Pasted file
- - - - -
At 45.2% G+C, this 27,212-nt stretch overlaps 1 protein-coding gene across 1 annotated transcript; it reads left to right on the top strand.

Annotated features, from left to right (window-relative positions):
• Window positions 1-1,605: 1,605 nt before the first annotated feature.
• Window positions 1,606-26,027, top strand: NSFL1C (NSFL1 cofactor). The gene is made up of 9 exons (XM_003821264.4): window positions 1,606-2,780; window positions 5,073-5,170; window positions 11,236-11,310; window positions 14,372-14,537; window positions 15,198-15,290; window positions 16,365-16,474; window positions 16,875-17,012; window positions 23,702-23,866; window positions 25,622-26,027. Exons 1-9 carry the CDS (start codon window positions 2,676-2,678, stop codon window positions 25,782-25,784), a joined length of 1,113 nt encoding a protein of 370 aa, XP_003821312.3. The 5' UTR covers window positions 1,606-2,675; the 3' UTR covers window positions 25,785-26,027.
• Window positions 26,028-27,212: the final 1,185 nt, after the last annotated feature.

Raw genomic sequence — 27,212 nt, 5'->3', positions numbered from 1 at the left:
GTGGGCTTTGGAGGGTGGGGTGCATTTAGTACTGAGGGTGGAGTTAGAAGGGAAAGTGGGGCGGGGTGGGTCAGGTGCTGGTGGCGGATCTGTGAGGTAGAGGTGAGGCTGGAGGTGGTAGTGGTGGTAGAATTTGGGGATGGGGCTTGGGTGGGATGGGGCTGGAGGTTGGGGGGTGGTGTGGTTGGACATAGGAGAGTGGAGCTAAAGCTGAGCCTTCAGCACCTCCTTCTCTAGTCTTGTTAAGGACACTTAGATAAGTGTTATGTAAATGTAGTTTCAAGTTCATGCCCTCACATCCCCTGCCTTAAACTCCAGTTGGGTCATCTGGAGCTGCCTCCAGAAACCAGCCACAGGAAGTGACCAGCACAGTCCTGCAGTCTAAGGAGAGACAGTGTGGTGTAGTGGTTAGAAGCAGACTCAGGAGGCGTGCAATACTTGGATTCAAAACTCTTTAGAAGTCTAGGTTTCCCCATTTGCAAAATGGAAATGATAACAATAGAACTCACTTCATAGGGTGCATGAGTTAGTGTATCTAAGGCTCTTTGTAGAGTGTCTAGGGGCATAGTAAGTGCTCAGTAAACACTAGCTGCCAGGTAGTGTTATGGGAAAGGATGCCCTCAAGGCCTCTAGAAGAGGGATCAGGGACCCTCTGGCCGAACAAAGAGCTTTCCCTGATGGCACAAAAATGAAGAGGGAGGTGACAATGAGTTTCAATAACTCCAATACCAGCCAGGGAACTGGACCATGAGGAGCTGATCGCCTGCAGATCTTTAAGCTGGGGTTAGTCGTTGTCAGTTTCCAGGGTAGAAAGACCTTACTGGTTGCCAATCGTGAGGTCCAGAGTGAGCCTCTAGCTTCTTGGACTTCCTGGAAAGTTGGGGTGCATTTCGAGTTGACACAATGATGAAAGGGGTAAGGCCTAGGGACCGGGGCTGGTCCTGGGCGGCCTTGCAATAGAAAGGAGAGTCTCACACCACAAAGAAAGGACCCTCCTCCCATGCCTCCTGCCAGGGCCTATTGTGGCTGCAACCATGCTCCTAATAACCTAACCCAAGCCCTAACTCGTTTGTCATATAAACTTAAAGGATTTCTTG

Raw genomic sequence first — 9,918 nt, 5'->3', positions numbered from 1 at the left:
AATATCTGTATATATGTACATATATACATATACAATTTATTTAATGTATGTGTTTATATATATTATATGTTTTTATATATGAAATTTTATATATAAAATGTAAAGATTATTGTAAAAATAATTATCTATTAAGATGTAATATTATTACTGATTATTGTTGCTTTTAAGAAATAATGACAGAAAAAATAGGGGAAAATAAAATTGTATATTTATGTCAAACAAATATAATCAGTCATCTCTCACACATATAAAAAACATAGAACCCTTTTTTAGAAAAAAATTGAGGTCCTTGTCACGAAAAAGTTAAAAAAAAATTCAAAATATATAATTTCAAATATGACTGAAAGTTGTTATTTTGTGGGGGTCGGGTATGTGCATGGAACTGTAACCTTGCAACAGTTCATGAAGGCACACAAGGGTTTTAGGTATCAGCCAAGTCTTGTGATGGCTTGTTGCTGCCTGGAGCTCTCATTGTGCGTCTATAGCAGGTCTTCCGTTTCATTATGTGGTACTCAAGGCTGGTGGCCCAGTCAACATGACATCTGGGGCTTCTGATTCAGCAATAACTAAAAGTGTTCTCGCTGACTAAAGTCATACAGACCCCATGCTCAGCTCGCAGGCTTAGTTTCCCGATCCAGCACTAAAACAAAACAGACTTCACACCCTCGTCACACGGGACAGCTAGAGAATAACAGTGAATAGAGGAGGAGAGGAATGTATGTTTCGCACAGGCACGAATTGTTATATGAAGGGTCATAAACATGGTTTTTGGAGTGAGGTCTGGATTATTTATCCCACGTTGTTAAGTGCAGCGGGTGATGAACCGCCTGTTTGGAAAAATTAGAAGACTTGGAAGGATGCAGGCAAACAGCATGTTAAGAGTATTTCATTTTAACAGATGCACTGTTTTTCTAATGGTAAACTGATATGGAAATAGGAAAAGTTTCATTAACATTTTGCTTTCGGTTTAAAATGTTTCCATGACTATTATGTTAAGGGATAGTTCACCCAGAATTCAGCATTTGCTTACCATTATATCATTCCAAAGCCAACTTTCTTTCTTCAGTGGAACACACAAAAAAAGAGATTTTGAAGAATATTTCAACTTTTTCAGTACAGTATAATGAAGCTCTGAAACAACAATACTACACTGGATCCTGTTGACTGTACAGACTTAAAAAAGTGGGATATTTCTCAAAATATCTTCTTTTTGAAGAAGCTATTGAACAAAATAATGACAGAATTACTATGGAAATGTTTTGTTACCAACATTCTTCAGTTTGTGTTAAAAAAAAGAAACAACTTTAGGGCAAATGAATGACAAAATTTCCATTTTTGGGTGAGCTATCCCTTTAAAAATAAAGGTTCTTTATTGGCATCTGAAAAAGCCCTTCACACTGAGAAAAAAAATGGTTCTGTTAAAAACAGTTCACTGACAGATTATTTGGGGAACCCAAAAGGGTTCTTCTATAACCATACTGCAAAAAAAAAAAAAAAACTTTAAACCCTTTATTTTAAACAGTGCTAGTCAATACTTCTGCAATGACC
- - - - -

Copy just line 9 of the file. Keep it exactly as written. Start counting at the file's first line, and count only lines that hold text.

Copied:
AATATCTGTATATATGTACATATATACATATACAATTTATTTAATGTATGTGTTTATATATATTATATGTTTTTATATATGAAATTTTATATATAAAATGTAAAGATTATTGTAAAAATAATTATCTATTAAGATGTAATATTATTACTGATTATTGTTGCTTTTAAGAAATAATGACAGAAAAAATAGGGGAAAATAAAATTGTATATTTATGTCAAACAAATATAATCAGTCATCTCTCACACATATAAAAAACATAGAACCCTTTTTTAGAAAAAAATTGAGGTCCTTGTCACGAAAAAGTTAAAAAAAAATTCAAAATATATAATTTCAAATATGACTGAAAGTTGTTATTTTGTGGGGGTCGGGTATGTGCATGGAACTGTAACCTTGCAACAGTTCATGAAGGCACACAAGGGTTTTAGGTATCAGCCAAGTCTTGTGATGGCTTGTTGCTGCCTGGAGCTCTCATTGTGCGTCTATAGCAGGTCTTCCGTTTCATTATGTGGTACTCAAGGCTGGTGGCCCAGTCAACATGACATCTGGGGCTTCTGATTCAGCAATAACTAAAAGTGTTCTCGCTGACTAAAGTCATACAGACCCCATGCTCAGCTCGCAGGCTTAGTTTCCCGATCCAGCACTAAAACAAAACAGACTTCACACCCTCGTCACACGGGACAGCTAGAGAATAACAGTGAATAGAGGAGGAGAGGAATGTATGTTTCGCACAGGCACGAATTGTTATATGAAGGGTCATAAACATGGTTTTTGGAGTGAGGTCTGGATTATTTATCCCACGTTGTTAAGTGCAGCGGGTGATGAACCGCCTGTTTGGAAAAATTAGAAGACTTGGAAGGATGCAGGCAAACAGCATGTTAAGAGTATTTCATTTTAACAGATGCACTGTTTTTCTAATGGTAAACTGATATGGAAATAGGAAAAGTTTCATTAACATTTTGCTTTCGGTTTAAAATGTTTCCATGACTATTATGTTAAGGGATAGTTCACCCAGAATTCAGCATTTGCTTACCATTATATCATTCCAAAGCCAACTTTCTTTCTTCAGTGGAACACACAAAAAAAGAGATTTTGAAGAATATTTCAACTTTTTCAGTACAGTATAATGAAGCTCTGAAACAACAATACTACACTGGATCCTGTTGACTGTACAGACTTAAAAAAGTGGGATATTTCTCAAAATATCTTCTTTTTGAAGAAGCTATTGAACAAAATAATGACAGAATTACTATGGAAATGTTTTGTTACCAACATTCTTCAGTTTGTGTTAAAAAAAAGAAACAACTTTAGGGCAAATGAATGACAAAATTTCCATTTTTGGGTGAGCTATCCCTTTAAAAATAAAGGTTCTTTATTGGCATCTGAAAAAGCCCTTCACACTGAGAAAAAAAATGGTTCTGTTAAAAACAGTTCACTGACAGATTATTTGGGGAACCCAAAAGGGTTCTTCTATAACCATACTGCAAAAAAAAAAAAAAAACTTTAAACCCTTTATTTTAAACAGTGCTAGTCAATACTTCTGCAATGACC